Plattsmouth athletic director Shaun Brothers says his school is hampered by a more closed population and that he doesn’t feel as if the playing field is currently level.
“Big picture, we got to do what’s best for the kids in the state. Is it best for the same schools to win all the time, no matter what? Or do you want to have a system where it’s more fair? says Brothers.
There is little argument that private schools have dominated the landscape of high school athletics for some time. Over the past 10 years, in football, volleyball and boys and girls basketball, 50% of the 1st and 2nd place medals have been given to non-public schools, but those schools make up just 13% of NSAA member schools.
“I have not a position on this but it’s pretty tough to reconcile that you have non-public schools with that level of success, you can’t tell me it’s because they’ve got good coaching staffs or tradition or whatever,” says Tenopir.
So why do private schools succeed, when public schools do not? Tenopir says there’s many factors, including money.
“A student in a non-public school, more than likely their parents are having to pay tuition, if they’ve got the wherewithal to pay tuition, they probably have the wherewithal to get their kids to camps and clinics and what not,” says Tenopir.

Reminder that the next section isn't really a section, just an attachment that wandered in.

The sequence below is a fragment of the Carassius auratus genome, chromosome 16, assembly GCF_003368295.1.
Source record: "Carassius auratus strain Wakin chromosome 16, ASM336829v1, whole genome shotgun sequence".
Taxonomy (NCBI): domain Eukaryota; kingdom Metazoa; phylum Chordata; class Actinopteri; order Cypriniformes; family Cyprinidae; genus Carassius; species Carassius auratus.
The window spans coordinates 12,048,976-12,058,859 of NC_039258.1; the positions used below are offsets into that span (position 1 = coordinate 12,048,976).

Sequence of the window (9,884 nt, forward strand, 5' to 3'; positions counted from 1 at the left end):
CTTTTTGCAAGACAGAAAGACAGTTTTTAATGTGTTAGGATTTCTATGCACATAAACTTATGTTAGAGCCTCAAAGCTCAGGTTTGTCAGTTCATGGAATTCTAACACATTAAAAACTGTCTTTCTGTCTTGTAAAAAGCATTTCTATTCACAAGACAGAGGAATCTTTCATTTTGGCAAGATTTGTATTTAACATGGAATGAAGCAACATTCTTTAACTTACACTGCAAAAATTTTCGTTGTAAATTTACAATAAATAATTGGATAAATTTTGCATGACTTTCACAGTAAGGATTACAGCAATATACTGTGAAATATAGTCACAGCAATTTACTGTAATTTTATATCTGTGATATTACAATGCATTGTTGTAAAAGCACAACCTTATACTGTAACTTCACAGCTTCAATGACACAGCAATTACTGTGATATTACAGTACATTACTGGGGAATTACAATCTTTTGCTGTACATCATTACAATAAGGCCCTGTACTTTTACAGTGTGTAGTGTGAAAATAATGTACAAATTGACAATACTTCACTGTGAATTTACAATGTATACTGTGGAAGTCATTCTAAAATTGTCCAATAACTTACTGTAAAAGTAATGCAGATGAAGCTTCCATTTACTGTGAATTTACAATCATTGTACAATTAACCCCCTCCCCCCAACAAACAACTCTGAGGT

Goltz cites the fact that many of the state’s great program from the past and present: Crofton girls basketball, Columbus Scotus volleyball, Howells football, have all had tremendous coaching and cultures of success.
“A lot of it is the culture, the program, the coaching, it’s the community, I think you can see that up and down the line throughout sports history in Nebraska high schools,” says Goltz.
Falls City Sacred Heart lost to the Howells football team plenty in the playoffs in the 2000’s and Goltz says instead of trying to find ways to avoid Howells, he tried to make his program better.
“I didn’t try and figure out ways to eliminate them from being our competition, I tried to work harder to find ways to beat a team like that, says Goltz.
This issue has managed split many athletic directors and high school administrators in the state of Nebraska. On the first vote in November, half of the six districts in the state voted in favor, while the other three districts were against the measure.
While almost every private school in the state is against the proposal, the public schools are split.